Increasing dissatisfaction with the method of compensating an injured claimant for the additional cost of purchasing suitable accommodation costs has been a source of tension and uncertainty for claimants and defendants for some time. Today the Court of Appeal handed down its judgment in Swift v Carpenter on the issue of how the additional cost of acquiring suitable accommodation for injured claimants should be compensated. The issue came before LJs Underhill, Irwin and Davies on appeal from Mrs Justice Lambert.

Mrs Swift had suffered serious injuries in a road accident including a below knee amputation of her left leg. It was agreed that her existing home was not suitable and it was reasonable for her to move to a suitable property which was assessed as being likely to cost £2.35m At first instance, Mrs Swift was awarded £290,000 in general damages and an overall award of£4,098,051. She sought a capital sum of £900,000 to meet the additional cost of purchasing a suitable property but no award was made. The court was bound by the decision in Roberts v Johnstone [1989] QB the effect of which was to compensate by applying the prevailing discount rate for accelerated receipt to the purchase price to give an annual multiplicand to which the multiplier would be applied. In 1989 it was considered wrong to award the Claimant the full capital cost of special accommodation as to do so was to provide an unjustified windfall to the Claimant who would be acquiring an appreciating asset. At that time the property market was such that it was considered that any elements of inflation and risk would be secured by the rising value of property.

It has been recognised for some time that this approach created difficulty for Claimants who need to fund the capital purchase of a property. The position became more acute when in 2017 the Lord Chancellor lowered the discount rate from 2.5% to minus 0.75% meaning that as a matter of logic there could be no entitlement to any award for the purchase price of a property. Mrs J Lambert was asked to consider four alternative formulae, none of which linked the calculation of the multiplicand to the current discount rate. However, she found that she was bound by Roberts v Johnstone and made no award in respect of the additional cost of £900,000 associated with the purchase of special accommodation. She highlighted the question of whether the approach was now fit for purpose and referred to the need for “scavenging from damages allocated to other losses” as an inherent consequence of Roberts v Johnstone.  A point  not lost on the Court of Appeal.

The Court of Appeal has found that the Roberts v Johnstone approach no longer achieves fair or reasonable compensation for an injured claimant. In the lead judgement, LJ Irwin accepted that Roberts v Johnstone applied but found that the court was entitled to take a different approach as the formula was to be regarded only as “authoritative guidance” given in the specific conditions prevailing at the time. If that guidance could now be demonstrated to be ineffective then the court found that it can revisit and alter it. The Court of Appeal concluded that the guidance was no longer appropriate and it should now alter it. They did so after hearing evidence from economists and actuaries and finding that it is no longer a “safe prediction” that property prices will rise and that it was unreasonable to assume that there will be a suitable market to allow for equity release to fund their annual needs later in life. It also found that a “cash-flow model” requiring the investment of such a significant proportion of damages in a property purchase “does damage to the integrity and coherence of the court’s overall approach to compensation.”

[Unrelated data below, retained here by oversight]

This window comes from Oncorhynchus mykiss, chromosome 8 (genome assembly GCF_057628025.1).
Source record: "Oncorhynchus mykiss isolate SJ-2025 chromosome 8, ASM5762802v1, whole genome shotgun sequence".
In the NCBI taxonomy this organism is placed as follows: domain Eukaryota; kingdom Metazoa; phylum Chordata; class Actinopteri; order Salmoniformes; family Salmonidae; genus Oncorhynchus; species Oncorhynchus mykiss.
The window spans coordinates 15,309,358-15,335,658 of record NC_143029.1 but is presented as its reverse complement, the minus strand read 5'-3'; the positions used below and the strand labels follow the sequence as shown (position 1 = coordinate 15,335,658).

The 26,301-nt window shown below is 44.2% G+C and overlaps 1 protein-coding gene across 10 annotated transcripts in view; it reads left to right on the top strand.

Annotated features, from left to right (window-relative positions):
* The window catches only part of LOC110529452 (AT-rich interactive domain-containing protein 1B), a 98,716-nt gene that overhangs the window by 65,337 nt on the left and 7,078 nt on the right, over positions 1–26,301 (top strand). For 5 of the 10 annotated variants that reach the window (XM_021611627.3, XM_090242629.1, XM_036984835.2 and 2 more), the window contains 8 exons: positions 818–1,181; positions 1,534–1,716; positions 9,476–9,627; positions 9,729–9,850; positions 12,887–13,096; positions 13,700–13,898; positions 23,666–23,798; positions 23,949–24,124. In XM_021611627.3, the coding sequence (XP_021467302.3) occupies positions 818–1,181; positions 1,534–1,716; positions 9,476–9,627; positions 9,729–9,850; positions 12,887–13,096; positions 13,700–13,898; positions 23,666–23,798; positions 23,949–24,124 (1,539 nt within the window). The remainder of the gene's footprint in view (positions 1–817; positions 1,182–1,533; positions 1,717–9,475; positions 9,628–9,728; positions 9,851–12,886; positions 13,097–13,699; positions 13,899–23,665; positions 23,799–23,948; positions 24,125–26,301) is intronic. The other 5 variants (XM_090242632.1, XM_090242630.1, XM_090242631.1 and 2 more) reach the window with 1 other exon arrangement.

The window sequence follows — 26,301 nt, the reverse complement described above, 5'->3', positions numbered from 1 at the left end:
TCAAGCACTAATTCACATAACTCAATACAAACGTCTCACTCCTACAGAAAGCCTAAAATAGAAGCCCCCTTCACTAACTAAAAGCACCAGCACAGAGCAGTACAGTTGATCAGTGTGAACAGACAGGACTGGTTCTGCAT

None of the alternative models mooted at first instance had proved appropriate.  As to the key question of the  windfall, LJ Irwin did not consider that the risk of a windfall to a claimant’s estate after their death was sufficient justification for withholding payment of the capital sum needed to fund a purchase albeit that it should be avoided if at all possible. Whether it was possible to reduce the lump sum to reflect the value of such a windfall depended on finding a workable approach to the valuation of “the present value of a notional right to receive the windfall amount at the assumed date of the claimant’s death”.

It was agreed by the parties that the proper approach was to value the reversionary interest in the incremental part of the property to be purchased. This was far from straightforward but having considered a number of alternative approaches LJ Irwin favoured a market valuation (even though the market was small) and opted for discount rate representing a rate of return of 5% per annum.

The practical effect in Mrs Swift’s case, is to provide an award based on the full value of the additional cost of the property of £900,000 and to discount this by £98,087 to give a net award of £801,913.

It was recognised that the value of the reversionary interest will be high in cases where the life expectancy is short and LJ Irwin said that in those cases “it may be that different considerations and arguments could be applied” but no further guidance was given.

The result will be welcomed by claimants who in many cases will in most cases will now receive a substantial enhancement to their damages awards. For the NHS, Medical Defence Organisations and Insurers this will represent a very significant additional cost. However, whilst the difficulty of achieving a fair result is not to be underestimated, in cases where the life expectancy is short, there will be a sense that all is not resolved and that the windfall argument for the Claimant may tip the balance too far the other way leaving the door open for claimants to argue for the full capital sum. An application for permission to appeal to the Supreme Court has been made.

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